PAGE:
Merry Christmas and a Blessed New Year!
Listen to a recent Sunday Sermon: "A Wisdom-Free
1 Kings 2:10-12, 3:3-14; Psalm 111; Ephesians
5:15-20; John 6:51-58
How Can I Keep from Singing?
When I was growing up in the 60s my mother
believed that piano lessons were an essential part of a child’s
education. My sister (4 years older) took to the lessons quite well
and soon was performing honorably in recitals. During the Christmas
season she was soon accompanying us from the piano as we sang
Christmas carols. She also mastered “Songs of the Civil War” and a
book of Stephen Foster songs. Young people may not believe it, but
at family gatherings we would sit around the piano and listen to my
sister play and sing songs like “Camptown Races” and “Eatin’ Goober
Peas.” My sister was a
“star” at these gatherings.
By contrast, my piano lessons did not progress
so smoothly. When were lived in Schweinfurt, Herr Hoffman spent most
of the lessons hitting my knuckles with a ruler. When we moved by to
Arlington, I struggled mightily to prepare “Animal Crackers in My
Soup” for recital with meager results. Finally, Mrs. Raughtabaugh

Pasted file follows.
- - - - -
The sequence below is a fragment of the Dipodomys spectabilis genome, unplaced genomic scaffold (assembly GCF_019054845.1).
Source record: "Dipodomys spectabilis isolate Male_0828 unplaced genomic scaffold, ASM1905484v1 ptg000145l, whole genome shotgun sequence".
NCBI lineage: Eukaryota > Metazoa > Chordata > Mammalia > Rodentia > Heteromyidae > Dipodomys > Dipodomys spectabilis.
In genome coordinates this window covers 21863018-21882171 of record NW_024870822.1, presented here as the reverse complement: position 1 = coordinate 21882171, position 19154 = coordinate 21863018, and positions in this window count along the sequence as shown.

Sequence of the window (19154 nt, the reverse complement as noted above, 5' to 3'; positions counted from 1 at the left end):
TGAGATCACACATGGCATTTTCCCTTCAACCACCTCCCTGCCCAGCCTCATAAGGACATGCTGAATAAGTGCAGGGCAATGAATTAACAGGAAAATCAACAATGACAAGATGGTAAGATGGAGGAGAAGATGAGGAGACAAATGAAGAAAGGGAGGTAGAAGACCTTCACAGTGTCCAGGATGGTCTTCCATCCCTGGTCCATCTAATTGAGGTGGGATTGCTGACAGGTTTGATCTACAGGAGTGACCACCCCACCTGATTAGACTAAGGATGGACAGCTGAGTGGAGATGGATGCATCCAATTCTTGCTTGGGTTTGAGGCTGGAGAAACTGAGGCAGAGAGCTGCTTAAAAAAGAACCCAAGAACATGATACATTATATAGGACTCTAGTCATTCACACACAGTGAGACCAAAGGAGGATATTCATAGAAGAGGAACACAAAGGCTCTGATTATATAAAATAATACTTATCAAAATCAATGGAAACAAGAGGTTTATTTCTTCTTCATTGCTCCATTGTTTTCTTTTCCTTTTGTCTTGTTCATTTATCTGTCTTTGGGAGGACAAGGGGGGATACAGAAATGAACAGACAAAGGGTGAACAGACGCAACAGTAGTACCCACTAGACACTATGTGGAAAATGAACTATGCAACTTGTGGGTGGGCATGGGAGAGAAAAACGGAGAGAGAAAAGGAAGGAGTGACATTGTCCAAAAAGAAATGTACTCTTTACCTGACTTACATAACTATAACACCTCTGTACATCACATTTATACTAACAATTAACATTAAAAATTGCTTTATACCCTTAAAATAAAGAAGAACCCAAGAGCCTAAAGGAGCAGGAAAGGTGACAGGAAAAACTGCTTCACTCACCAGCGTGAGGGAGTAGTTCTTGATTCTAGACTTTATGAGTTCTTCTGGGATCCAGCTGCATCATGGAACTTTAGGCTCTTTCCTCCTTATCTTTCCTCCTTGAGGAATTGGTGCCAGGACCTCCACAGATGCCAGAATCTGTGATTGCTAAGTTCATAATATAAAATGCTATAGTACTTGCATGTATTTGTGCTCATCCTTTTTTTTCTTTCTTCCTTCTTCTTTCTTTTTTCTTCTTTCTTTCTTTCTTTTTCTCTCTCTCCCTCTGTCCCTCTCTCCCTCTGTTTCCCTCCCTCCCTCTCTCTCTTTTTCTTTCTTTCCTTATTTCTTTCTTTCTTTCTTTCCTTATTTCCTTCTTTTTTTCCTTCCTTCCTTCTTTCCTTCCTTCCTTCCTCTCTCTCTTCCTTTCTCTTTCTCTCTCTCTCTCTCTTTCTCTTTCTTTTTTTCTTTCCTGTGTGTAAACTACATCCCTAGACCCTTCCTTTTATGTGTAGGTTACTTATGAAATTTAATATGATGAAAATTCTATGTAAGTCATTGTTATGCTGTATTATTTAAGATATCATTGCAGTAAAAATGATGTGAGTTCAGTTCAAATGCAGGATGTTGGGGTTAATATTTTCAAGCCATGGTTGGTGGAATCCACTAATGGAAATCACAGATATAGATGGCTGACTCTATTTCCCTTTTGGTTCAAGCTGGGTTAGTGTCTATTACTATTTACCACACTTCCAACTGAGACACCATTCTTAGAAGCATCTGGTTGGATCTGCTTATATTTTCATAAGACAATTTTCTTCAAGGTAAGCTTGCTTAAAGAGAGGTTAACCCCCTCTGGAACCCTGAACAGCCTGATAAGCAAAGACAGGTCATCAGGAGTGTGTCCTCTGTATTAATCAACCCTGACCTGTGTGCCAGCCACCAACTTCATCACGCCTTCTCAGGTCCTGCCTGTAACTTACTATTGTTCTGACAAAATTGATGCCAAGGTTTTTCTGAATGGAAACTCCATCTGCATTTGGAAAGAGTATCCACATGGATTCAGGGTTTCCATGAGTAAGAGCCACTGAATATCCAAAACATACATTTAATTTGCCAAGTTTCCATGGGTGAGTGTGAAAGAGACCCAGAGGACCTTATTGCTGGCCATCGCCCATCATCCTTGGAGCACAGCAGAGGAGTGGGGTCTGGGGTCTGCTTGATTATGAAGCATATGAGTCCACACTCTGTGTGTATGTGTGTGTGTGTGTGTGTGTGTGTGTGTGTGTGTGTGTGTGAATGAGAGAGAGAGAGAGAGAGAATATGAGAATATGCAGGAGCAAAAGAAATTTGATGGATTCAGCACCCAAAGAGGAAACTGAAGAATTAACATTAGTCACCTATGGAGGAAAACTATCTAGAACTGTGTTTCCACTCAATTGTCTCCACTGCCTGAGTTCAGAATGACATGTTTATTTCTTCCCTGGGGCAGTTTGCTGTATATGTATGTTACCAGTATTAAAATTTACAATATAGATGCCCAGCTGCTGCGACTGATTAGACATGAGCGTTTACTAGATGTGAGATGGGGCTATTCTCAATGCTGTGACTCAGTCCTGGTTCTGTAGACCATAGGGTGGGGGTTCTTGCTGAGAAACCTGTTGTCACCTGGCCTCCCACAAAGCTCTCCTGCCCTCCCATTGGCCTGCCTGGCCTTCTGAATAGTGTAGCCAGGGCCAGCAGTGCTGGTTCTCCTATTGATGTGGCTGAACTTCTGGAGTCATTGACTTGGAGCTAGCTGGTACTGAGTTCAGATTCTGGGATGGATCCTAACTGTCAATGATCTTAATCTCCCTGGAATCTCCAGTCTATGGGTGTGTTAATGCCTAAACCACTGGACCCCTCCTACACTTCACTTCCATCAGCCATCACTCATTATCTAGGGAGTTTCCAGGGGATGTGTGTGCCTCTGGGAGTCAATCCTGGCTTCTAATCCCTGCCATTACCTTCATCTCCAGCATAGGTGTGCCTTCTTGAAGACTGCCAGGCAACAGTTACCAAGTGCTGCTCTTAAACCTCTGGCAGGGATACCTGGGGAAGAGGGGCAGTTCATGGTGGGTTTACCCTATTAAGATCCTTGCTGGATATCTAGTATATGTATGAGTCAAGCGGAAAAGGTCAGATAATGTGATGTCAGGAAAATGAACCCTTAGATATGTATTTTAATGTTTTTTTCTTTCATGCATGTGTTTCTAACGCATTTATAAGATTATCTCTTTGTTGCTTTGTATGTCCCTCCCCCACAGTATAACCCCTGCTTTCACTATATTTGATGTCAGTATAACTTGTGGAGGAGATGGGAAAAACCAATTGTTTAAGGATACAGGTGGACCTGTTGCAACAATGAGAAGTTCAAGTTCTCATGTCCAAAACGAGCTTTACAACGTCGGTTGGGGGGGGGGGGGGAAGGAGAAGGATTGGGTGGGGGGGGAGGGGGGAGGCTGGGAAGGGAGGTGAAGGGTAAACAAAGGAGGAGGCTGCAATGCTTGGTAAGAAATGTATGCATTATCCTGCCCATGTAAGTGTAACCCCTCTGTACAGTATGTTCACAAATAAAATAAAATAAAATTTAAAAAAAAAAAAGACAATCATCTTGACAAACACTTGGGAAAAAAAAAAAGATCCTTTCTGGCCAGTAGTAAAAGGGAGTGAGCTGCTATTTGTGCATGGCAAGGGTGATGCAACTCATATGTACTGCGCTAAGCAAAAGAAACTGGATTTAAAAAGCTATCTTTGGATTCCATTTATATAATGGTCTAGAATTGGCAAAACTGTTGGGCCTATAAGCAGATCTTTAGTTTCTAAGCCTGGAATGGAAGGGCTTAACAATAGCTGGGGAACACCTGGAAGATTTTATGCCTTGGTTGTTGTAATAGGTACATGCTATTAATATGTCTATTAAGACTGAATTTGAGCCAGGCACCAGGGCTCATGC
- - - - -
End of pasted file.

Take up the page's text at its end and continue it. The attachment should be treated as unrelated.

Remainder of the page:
(spelling unknown) told my mother that, “maybe little Mebane (me),
could find a better use of this time than taking piano lessons.” I
turned my time attention towards my ChemCraft lab set and soon found
that burning and blowing things up was a lot more fun than playing
If I couldn’t play the piano like my sister, at
least I could contribute to church and home by singing. Nope. My
father, who was well known in church for his resonant singing voice,
soon ruled that I “couldn’t carry a tune in the bucket.” Through my
whole educational history, I was never asked to be in a choir or
singing group. Of course, I never auditioned. I sang in the car to
the radio, but never where anyone could hear me. One time, I tried
singing to a college girlfriend, Lucille Rita Shimerman, but the
results were less than romantic. I think for the next 20 years, the
only songs I sang in public were “Happy Birthday” and the “Star
Spangled Banner” (at White Sox games). Since I only went to church
on Christmas and Easter, I didn’t have much chance to do any hymn
When I returned to my Christian faith almost 20
years ago, my life changed in many ways. What surprised me the most
was that my freedom in Christ was a freedom to
sing! As a renewed
Christian, I picked up that hymnal and sang my heart out. I was (and
remain) only semi-trained. I can barely read music. But from the
start, I was loud (painfully loud to some) and I was joyful. God was
doing a new thing in me. I think it was in about the second year of
my renewed church life that a gentleman (the husband of the Pastor
of Hope Presbyterian Church in St. Louis, now long closed) in the
pew in front of me turned to me and asked me why I was not in a
choir. This was in a church too small to have a choir.
From that day on, I was looking for a church
home where I could join the choir. I was soon a member of the choir
at 1st Presbyterian Church of University City. About half